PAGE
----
"It's not the only solution, and there are many factors that determine if owners are able to stay in their homes," Murphy said. "But in this economy, every dollar saved helps. We're just trying to do our part to help owners in any way we can, even if it is indirectly."

 

Established by longtime Las Vegan Courtney Murphy in 2009, Community Management Group is a Nevada-based community association management company serving assorted planned unit developments in the Las Vegas Valley.

 

Providing top customer service in all facets of its work, CMG works with homeowners, HOA board members and vendors to assist in decisions to maintain communities’ property values and ensure the preservation of associations’ financial health. The company’s services – handled by a team of certified managers – balance fiscal responsibility, cutting edge technology (which is unique in the field), homeowner education and a positive atmosphere for all its clients, from single family and business parks to condominiums and master planned communities.

 

For more information on Community Management Group, visit http://www.cmg-hoa.com/, call 702-942-2500, or follow the company on Facebook at www.facebook.com/CMGlv.

 

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A MORE EXTENSIVE LIST OF WAYS CMG HELPS ITS COMMUNITIES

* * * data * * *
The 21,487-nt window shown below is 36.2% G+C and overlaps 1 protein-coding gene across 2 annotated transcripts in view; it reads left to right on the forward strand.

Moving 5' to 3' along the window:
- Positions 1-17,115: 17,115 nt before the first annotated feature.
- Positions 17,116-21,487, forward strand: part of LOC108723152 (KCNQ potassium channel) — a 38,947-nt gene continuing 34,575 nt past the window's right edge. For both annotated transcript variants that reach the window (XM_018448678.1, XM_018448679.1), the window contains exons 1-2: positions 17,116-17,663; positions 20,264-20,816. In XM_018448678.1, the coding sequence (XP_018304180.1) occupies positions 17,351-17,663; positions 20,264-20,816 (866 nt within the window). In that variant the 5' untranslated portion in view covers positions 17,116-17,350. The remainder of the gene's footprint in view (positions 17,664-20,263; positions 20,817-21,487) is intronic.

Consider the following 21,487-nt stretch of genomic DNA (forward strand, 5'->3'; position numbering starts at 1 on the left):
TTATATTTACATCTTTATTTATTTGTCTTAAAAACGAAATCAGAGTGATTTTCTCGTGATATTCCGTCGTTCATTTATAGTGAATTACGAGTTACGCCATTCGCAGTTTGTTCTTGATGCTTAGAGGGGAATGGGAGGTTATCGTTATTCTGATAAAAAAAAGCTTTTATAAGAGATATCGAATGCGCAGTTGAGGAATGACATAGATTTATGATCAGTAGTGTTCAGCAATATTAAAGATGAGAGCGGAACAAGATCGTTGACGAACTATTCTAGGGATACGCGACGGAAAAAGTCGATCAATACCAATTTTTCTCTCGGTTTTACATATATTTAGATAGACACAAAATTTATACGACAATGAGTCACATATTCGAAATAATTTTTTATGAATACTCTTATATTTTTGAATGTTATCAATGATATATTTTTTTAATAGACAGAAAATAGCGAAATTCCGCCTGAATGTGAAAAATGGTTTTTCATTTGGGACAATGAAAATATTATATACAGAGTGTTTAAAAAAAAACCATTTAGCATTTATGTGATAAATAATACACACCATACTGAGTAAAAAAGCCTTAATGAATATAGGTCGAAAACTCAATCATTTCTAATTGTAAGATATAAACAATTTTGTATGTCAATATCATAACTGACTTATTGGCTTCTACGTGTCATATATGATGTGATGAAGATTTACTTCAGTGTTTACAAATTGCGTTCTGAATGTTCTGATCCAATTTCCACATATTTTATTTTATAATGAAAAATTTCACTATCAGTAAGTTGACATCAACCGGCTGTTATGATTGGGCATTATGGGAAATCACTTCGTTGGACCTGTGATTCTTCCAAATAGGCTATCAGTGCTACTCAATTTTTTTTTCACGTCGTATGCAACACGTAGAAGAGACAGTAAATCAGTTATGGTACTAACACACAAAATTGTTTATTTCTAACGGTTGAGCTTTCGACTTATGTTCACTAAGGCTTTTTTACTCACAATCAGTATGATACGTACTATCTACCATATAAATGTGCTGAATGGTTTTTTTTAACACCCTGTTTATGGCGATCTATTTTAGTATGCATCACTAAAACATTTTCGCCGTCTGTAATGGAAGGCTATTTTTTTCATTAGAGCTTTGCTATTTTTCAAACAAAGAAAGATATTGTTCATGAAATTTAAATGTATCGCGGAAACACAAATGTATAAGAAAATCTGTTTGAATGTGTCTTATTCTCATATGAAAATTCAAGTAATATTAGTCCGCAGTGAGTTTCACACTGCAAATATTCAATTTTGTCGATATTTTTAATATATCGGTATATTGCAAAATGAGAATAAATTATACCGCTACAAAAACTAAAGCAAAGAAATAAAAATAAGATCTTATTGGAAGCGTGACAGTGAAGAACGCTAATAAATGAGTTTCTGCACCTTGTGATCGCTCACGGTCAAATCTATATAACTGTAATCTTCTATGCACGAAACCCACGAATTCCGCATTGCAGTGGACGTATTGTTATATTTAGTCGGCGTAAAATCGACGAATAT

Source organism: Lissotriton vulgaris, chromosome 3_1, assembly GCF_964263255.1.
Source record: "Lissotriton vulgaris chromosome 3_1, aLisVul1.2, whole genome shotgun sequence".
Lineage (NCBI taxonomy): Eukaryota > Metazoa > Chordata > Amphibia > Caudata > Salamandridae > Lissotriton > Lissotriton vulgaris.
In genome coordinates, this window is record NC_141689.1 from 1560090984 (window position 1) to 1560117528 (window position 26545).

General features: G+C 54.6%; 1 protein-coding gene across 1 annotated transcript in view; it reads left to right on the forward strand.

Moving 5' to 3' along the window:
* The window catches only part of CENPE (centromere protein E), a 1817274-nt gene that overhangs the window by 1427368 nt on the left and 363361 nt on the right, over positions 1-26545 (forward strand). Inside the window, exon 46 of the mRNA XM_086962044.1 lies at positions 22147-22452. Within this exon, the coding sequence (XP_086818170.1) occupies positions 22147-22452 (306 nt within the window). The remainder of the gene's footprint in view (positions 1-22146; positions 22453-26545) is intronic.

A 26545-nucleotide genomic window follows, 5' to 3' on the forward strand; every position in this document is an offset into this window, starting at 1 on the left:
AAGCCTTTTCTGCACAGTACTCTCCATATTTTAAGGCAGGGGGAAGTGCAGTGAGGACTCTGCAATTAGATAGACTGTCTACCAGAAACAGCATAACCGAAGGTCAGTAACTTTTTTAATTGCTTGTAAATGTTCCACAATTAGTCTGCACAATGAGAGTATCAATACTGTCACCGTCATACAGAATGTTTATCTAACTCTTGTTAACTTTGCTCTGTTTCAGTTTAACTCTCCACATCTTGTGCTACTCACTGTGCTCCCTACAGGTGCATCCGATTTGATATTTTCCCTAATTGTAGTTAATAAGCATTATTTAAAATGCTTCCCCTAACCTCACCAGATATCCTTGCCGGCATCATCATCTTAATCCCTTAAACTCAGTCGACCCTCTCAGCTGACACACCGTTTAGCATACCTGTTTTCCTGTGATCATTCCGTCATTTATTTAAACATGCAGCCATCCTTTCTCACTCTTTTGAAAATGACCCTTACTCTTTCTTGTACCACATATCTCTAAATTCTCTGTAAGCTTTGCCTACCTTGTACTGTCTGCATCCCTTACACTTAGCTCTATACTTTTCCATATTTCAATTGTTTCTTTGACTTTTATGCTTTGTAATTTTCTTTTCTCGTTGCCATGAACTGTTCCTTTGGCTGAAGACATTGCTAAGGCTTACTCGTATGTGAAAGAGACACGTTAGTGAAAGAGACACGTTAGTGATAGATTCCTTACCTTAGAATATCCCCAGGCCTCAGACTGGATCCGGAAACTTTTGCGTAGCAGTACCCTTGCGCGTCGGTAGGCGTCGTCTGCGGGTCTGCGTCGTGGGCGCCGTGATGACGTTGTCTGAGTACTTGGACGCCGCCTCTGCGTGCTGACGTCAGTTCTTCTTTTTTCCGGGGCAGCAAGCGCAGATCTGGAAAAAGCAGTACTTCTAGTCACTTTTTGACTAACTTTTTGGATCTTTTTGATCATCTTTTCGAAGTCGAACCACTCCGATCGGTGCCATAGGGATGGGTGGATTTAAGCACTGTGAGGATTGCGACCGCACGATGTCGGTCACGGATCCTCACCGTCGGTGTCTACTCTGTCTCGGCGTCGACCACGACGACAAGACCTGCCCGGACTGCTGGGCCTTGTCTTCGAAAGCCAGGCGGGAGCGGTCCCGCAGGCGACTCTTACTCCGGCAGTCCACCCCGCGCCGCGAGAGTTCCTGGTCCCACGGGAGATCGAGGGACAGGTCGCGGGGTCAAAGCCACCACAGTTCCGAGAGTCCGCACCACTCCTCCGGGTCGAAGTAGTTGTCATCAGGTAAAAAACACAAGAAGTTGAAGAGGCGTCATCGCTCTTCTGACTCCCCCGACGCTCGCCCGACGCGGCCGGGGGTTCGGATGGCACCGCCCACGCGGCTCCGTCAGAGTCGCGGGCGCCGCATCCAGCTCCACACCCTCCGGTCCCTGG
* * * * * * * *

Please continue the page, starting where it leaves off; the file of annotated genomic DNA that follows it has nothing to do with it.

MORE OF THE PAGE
·         Educating its boards – by giving its boards the tools to make informed decisions, they are able to save money by preparing for the future, eliminating liabilities and potential lawsuits, and can avoid the expense of re-doing projects because they weren’t done correctly the first time.

·         Smart financial planning – CMG has actually reduced assessments for two associations in recent years because they were proactively addressing maintenance issues, saving money and being smart with their budget.

·         Getting grants from the city. There are beautification grants that associations can apply for to help supplement their projects. One of CMG’s associations received the grant and had rumble strips installed, making their community safer.